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'House' recap: A cock and bull story

April 19, 2011 |  6:00 am

Greet“I manipulated, lied, forged, stole,” Martha M. Masters (3M) confesses. She also saved the life of a young Patient of the Week. Little Miss Goody Two Shoes has traded in the penny loafers for a pair of jackboots.

Thirteen returns to the open arms of the team on the day that happens to be 3M’s last in med school. Surprisingly, House has posted an opening for an intern, prompting 3M to choose between working with House’s diagnostic team or beginning her surgical internship.

Enter patient Kendall Pearson, 16, who wants to become the youngest person to sail around the world. When she falls on her boat while prepping for her trip, it’s all hands on deck at PPTH. It’s not dehydration, nor is it a seizure, but she hit her back, which means it could be damaged adrenal glands.

Thirteen and 3M draw blood, but the expert sailor still plans on beginning her trip in a few days and wants to know if there’s a way to rush the test results. 3M suggests putting her on a treadmill, to stress her body to see if her adrenals respond.

But during the test, Kendall’s hands turn blue, which rules out adrenal insufficiency. Perhaps she has cardiomyopothy caused by mercury from all the tuna she eats while at sea. But not all the symptoms fit. Cerebral vasospasm? House orders a calcium channel blocker drip into her basilar artery.

The B story this week is a bet between House and Wilson to see who can keep a chicken in the hospital longest without being busted. Even in minor plot lines, there’s a reason for everything. The chicken ends up being the clue to the medical mystery. (The chicken rustlers don’t have to worry about Cuddy catching them –- she has four lines this week.)

Foreman says that while he was withdrawing the catheter after the drip, he noticed a calcified pineal gland. It’s decided they start the sailor on hormone therapy so that she can be discharged to run off and play Pirates of the Caribbean.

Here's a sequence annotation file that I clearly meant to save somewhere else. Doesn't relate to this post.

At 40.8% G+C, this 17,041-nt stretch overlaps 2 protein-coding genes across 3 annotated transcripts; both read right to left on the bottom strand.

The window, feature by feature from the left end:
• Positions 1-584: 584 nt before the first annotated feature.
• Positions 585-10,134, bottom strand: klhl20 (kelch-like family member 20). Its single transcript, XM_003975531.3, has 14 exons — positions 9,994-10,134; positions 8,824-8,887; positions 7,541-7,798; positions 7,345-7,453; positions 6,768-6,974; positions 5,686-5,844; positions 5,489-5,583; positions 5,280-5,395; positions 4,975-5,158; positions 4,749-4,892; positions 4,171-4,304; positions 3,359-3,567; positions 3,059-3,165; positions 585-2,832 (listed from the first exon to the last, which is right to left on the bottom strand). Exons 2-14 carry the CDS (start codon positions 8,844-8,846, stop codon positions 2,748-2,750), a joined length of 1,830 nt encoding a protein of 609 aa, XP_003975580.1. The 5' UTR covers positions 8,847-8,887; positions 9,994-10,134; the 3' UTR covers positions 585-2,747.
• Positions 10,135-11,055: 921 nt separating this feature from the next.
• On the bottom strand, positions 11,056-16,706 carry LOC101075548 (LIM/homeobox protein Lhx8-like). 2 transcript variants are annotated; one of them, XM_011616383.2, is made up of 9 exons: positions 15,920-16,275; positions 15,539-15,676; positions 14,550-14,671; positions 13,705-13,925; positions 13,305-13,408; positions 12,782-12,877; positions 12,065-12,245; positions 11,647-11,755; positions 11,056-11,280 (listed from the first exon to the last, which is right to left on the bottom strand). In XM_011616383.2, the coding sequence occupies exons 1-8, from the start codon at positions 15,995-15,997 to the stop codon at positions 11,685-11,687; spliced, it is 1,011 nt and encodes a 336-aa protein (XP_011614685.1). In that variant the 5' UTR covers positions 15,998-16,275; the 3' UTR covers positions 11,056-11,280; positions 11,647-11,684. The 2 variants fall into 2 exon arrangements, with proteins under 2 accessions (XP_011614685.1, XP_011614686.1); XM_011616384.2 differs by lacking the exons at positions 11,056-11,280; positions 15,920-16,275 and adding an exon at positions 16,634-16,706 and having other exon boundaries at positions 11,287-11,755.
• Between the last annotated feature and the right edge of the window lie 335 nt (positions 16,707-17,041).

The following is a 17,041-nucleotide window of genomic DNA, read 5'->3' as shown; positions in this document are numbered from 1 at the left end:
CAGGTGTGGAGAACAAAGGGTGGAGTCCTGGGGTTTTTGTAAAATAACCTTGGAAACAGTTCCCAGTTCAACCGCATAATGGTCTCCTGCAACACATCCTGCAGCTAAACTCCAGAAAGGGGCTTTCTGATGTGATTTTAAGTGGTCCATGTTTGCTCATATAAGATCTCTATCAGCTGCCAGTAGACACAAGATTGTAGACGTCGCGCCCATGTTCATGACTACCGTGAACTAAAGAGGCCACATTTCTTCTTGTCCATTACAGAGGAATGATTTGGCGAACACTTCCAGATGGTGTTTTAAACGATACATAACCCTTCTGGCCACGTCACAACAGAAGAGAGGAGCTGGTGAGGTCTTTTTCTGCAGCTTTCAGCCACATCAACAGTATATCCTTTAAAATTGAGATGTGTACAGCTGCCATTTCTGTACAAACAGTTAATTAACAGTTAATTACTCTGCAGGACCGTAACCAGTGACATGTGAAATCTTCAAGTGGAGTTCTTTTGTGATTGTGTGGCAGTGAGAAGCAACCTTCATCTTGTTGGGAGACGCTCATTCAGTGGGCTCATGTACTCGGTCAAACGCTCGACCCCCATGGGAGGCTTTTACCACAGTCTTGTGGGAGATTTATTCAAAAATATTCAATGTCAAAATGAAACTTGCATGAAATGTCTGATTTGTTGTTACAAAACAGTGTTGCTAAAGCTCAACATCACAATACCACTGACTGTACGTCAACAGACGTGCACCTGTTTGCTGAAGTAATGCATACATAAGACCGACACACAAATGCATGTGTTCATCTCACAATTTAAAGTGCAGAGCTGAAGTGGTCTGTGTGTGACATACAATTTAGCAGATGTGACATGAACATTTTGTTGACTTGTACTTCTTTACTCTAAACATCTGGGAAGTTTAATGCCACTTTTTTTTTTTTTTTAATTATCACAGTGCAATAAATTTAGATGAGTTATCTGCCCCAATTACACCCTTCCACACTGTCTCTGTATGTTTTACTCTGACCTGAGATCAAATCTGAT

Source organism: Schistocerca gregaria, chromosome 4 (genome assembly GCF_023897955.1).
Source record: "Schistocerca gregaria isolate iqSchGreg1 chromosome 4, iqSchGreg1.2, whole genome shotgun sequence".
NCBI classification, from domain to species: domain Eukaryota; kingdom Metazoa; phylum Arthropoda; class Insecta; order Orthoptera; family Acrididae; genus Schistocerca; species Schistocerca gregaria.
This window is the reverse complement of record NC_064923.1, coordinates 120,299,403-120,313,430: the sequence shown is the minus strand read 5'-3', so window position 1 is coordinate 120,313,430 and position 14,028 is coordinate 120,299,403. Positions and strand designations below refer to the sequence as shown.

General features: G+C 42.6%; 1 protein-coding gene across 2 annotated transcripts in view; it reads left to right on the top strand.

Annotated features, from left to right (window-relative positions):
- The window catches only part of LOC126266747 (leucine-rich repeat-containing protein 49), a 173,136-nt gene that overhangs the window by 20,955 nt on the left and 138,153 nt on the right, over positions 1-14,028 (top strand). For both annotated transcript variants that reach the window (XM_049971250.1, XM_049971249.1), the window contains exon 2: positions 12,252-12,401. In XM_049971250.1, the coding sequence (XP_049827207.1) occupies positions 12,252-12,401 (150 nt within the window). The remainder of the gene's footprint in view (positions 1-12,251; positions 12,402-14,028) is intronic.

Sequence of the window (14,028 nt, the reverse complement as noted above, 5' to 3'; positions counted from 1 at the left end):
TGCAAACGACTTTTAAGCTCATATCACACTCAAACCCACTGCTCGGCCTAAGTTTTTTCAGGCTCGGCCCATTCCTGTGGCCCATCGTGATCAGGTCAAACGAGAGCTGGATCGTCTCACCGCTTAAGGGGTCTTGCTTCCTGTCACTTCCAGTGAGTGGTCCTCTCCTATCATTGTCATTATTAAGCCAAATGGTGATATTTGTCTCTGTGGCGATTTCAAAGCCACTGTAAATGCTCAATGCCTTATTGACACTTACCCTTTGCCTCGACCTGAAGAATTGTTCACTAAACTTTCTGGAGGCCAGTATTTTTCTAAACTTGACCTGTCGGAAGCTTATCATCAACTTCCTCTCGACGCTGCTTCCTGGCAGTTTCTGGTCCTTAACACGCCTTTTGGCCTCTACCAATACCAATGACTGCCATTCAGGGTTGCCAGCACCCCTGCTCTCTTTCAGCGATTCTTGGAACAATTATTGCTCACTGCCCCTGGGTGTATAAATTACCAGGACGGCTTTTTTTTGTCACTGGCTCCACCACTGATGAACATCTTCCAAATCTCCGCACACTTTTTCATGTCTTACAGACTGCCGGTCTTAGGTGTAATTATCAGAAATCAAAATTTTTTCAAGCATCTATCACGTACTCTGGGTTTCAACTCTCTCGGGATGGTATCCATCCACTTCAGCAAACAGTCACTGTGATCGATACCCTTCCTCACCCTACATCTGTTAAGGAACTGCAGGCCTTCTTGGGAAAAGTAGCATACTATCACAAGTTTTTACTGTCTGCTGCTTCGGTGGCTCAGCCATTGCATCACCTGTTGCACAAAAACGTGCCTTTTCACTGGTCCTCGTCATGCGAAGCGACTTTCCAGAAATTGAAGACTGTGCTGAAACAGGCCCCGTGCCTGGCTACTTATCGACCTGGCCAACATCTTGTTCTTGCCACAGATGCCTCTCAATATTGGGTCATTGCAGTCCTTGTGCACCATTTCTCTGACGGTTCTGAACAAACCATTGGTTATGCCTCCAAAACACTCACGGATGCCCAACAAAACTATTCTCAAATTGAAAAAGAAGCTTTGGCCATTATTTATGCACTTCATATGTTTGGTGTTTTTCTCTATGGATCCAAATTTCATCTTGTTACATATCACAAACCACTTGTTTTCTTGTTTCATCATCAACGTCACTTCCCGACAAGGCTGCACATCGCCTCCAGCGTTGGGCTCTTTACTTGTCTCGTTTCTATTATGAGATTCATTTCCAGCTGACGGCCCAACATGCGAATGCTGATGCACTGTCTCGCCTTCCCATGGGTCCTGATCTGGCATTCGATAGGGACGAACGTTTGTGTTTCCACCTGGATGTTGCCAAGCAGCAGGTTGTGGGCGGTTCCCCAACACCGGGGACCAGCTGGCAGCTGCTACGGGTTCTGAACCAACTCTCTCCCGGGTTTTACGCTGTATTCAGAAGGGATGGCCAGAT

3M decides to begin her surgical internship. After observing a surgery, she notices the sailor hasn’t yet been discharged. So 3M excuses herself from her next assigned surgery to sneak into the adjoining operating theater (I think we’ve all done this at some point at our local multiplex). The team is performing a sympathectomy. Seems after her discharge, the sailor got as far as the parking lot before collapsing again. The team suspects overstimulation of the kidneys. But the sailor develops low blood pressure during surgery, hinting that the diagnosis is incorrect.

Thirteen pitches Wegener’s. House likes what he hears and the sailor is put on immune suppressants.

But something still isn’t sitting right with 3M. She cracks some textbooks in House’s office. While she’s mulling the missing piece of the puzzle, Wilson stages a sortie into House’s office looking for the chicken. And then 3M has a House-like “Eureka” moment. Poultry – that’s it.

She asks the sailor if she’s ever had a bad reaction to poultry. Yes, she has, some canned pheasant. Ah, it’s Salmonella enteritis, 3M deduces, and the infection is now hiding in the bone. That’s good news, because antibiotics should clear it up. 3M start manipulating the sailor’s limbs. Ow, it’s her left arm.

The arm is biopsied, but the news isn’t good: lymphoid sarcoma. Amputation is recommended. But the sailor will have none of it, and her parents take her side. (What’s a little cancer when there’s a world record at stake?) 3M begins to see that Kendall is a version of herself. Instead of being in college at age 13, as 3M was, the sailor is a maritime genius, years ahead of her time, and realizes she’s different than everyone else.

3M consults Wilson. How do you convince someone to make the hard choice? To give up her dream? To lose a limb, even if it means the difference between life and death? Wilson tells 3M the story of Stacy, and how she made the decision about House’s leg surgery while he was in a coma.

We see 3M hook up an IV to drip into the sailor. Fast forward, and the POTW is having a cardiac episode. 3M tells the parents that if this had happened at sea, their daughter would be dead. Her parents sign the consent form for the amputation.

After the sailor wakes up and sees she has lost the arm, she’s furious, helpless and betrayed, but she’s alive. The cancer was spreading to her lymph nodes. If she would have set sail, it would have been a permanent bon voyage.

So 3M has passed House’s test. She did things she never thought she could or would do. But her jackboots were made for walking. And that’s just what she does.

-- Linda Whitmore

Photo: Thirteen (Olivia Wilde) meets Masters (Amber Tamblyn). Chase (Jesse Spencer), right. Photo credit: Ray Mickshaw / Fox

 

 

 

 

 

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